In Voices

The Return of Pan: The Nakedness of Power, Panic, and Pandemics

By Mary A. Wood
Co-Chair, Engaged Humanities and the Creative Life Program
Pacifica Post Contribution, 8 April 20

“And no bird weeping a lament / no bird crying the song of its honey voice / in the leaves of Spring’s many flowers / could outrun him / Pan, in song”
–“Hymn to Pan,” The Homeric Hymns

 

“Masked God.” Mixed media collage by Mary Wood

We are hiding from an indiscriminate predator – one that cannot be outrun. Our anxiety and panic surrounding Covid-19 is real; we know that no matter how isolated our hiding place, no matter how thorough our hand washing and social distancing, it’s probably only a matter of time before we, or someone we love, are discovered by this voracious creature. As millions around the globe have experienced, this predator may spare our lives only to devour our livelihoods. In the midst of this threat, our neighbors who are deemed “essential” courageously subdue their own panic as they tend to us in hospitals, grocery stores, farms and pharmacies.  Some have not survived leaving their places of safety as they provide our basic needs in the midst of a global pandemic. 

The term “pandemic,” from the Greek pandēmos, meaning “all people,” traces its origins along with the word “panic” to the Greek nature god, Pan. This horned and hooved creature was born to Hermes and one of the many nymphs that he loved. Upon seeing the wild newborn, Pan’s mother fled in terror leaving Hermes to care for his half-child, half-goat son. Hermes introduced the boy to his fellow Olympians who found the curious child pleasing. Carl Kerényi explains that the common attributes associated with Pan – “dark, terror-awakening, phallic” – do not cover the range of possibilities within this god; in fact, the dark Pan may have had a twin. Pan himself may have been just one side of a more complex divine male couple. 

It is the terror-awakening Pan, however, that haunts us beyond the lethal reach of the virus itself. We sense his naked appetites played out in the profiteering off of vital supplies, the insider trading of elected officials privy to early warnings, the daily preening and phallic display of power from the presidential podium, and the shameless diverting of communal resources (bailout funds) to the very rich and politically connected. The archetypal Pan seems unstoppable in his conquests, and our efforts to contain him are so often met with clever, coordinated, and oftentimes vicious attacks from his enablers. Still, we must risk approaching him in order to understand him as a multi-faceted face of nature; we must also risk understanding our individual and communal relationships to this old god.

Sukey Fontelieu did just that in her 2018 The Archetypal Pan in America: Hypermasculinity and Terror. Her work explored the underlying, archetypal energies that propel so much of the relentless violence that occurs in the United States including the 9/11 terrorist attacks, along with the Columbine and Sandyhook school shootings. Her insights are also quite prescient to our moment in time when we find ourselves faced with a different kind of terror – one that is nonetheless terrifying in its slow-motion advance on many fronts. As a newly unemployed interviewee in a recent New York Times article stated: “It’s coming for us all.” The archetypal Pan may come for our health, for our job, or for our democracy.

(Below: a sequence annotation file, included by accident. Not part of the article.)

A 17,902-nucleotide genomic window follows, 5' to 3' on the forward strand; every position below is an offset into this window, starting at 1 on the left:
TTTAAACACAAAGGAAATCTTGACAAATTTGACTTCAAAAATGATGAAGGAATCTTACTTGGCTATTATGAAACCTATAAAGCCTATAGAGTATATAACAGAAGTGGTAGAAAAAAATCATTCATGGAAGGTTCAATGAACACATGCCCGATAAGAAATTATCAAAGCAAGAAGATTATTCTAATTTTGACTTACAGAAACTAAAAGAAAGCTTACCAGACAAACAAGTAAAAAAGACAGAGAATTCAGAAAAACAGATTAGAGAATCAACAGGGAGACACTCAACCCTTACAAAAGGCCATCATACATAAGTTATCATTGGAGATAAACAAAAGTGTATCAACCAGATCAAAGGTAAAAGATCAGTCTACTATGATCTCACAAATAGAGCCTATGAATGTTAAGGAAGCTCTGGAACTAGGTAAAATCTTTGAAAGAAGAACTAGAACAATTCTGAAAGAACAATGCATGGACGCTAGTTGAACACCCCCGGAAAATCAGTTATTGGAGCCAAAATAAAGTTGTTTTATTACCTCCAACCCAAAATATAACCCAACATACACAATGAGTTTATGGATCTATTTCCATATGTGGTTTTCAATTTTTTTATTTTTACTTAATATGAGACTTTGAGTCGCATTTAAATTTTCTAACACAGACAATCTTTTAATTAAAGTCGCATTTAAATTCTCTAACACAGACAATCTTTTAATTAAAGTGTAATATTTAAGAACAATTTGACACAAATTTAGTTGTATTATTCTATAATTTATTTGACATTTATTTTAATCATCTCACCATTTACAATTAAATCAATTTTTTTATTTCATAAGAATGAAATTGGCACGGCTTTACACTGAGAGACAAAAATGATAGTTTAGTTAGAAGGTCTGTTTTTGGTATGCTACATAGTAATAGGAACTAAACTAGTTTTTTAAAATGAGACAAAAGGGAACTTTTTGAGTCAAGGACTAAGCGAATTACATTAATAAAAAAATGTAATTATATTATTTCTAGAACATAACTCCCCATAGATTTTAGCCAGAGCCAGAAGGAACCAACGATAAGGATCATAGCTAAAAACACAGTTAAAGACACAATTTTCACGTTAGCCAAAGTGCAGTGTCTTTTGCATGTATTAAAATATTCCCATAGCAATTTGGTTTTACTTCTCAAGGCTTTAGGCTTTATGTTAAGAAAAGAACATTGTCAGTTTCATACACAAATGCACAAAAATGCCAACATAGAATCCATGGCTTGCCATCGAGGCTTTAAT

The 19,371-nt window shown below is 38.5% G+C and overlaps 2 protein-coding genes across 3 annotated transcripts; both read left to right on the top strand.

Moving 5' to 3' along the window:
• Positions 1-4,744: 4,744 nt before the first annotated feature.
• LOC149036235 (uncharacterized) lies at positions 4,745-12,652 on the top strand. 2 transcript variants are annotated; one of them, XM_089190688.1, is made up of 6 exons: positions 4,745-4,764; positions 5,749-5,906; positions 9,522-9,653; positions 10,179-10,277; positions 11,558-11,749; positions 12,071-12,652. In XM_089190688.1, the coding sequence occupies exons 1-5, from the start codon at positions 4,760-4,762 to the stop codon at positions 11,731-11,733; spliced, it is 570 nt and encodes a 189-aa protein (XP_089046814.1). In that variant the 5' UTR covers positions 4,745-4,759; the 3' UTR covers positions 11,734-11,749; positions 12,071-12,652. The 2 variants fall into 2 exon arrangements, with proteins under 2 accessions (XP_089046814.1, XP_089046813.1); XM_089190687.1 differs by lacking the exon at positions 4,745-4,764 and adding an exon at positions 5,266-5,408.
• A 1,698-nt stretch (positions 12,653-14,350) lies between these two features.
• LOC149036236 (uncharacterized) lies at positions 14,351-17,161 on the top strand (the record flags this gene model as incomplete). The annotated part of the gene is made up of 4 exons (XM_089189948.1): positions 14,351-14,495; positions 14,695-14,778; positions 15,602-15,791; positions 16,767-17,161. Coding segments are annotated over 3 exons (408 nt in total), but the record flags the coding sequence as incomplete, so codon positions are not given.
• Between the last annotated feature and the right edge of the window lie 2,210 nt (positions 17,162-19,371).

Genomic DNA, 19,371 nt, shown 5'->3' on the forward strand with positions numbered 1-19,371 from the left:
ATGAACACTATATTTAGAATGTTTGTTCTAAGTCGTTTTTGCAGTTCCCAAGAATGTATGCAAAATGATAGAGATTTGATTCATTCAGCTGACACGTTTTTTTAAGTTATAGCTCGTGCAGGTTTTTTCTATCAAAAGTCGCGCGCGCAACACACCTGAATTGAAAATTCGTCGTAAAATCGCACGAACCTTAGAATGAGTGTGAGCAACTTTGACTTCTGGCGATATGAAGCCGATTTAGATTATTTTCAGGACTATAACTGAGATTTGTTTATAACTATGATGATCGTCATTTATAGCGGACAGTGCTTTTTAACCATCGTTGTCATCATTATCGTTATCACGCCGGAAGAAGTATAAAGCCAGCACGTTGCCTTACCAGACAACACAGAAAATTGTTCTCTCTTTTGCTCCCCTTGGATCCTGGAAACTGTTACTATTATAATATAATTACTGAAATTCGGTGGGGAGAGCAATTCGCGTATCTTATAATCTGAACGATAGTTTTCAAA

Like Fontelieu, Archetypal psychologist James Hillman considered Pan’s complexities in part through the writings of the first century philosopher Plutarch, who in “On the Failure of the Oracles” shouted the classic phrase, “Great Pan is dead!” Hillman asserts that this pronouncement signaled the fact that “nature had been deprived of its creative voice. It was no longer an independent living force of generativity.” When Pan is dead,

Then nature can be controlled by the will of the new God, man, modeled in the image of Prometheus or Hercules, creating from it and polluting it without a troubled conscience. . . . As the human loses personal connection with personified nature and personified instinct, the image of Pan and the image of the devil merge.

When Pan is alive then nature is too, and it is filled with gods, so that the owl’s hoot is Athena and the mollusk on the shore is Aphrodite. These bits of nature are not merely attributes or belonging. They are the gods in their biological forms.

Pan’s multiplicity and his home within an ensouled world confound our wish to simply go to war with him – even as our leaders frame our mutual unfolding tragedy as a “war,” just as was done with the so-called “war on terror.” Terror is archetypal and must be met with archetypal expressions. Our current forced global isolation and solitude may turn out to be surprisingly openings into new relationships with the horned god as envisioned by Plutarch:

But solitude, being wisdom’s training-ground, is a good character-builder, and moulds and reforms men’s souls. . . . here the mind turns to diviner sorts of learning and sees with a clearer vision. This, surely, is the reason why it was in solitary spots that man founded all those shrines of the gods that have been long established from ancient times, above all those of the Muses, of Pan and the Nymphs.

Modernity has resurrected only one Pan: the dead, zombielike Pan, who lurches forward consuming everything in his path – including those wild creatures now thought to have passed the Coronavirus onto humankind through contact in live animal marketplaces. The living Pan, embedded in every fiber of nature awaits discovery and resurrection through our solitude; he is there in the now clearer and louder birdsong, and in the now calmer waters of canals and harbors. This Pan reveals and resurrects the wilderness within all of us. His ancient song has not changed: We can never master nature – we are nature.

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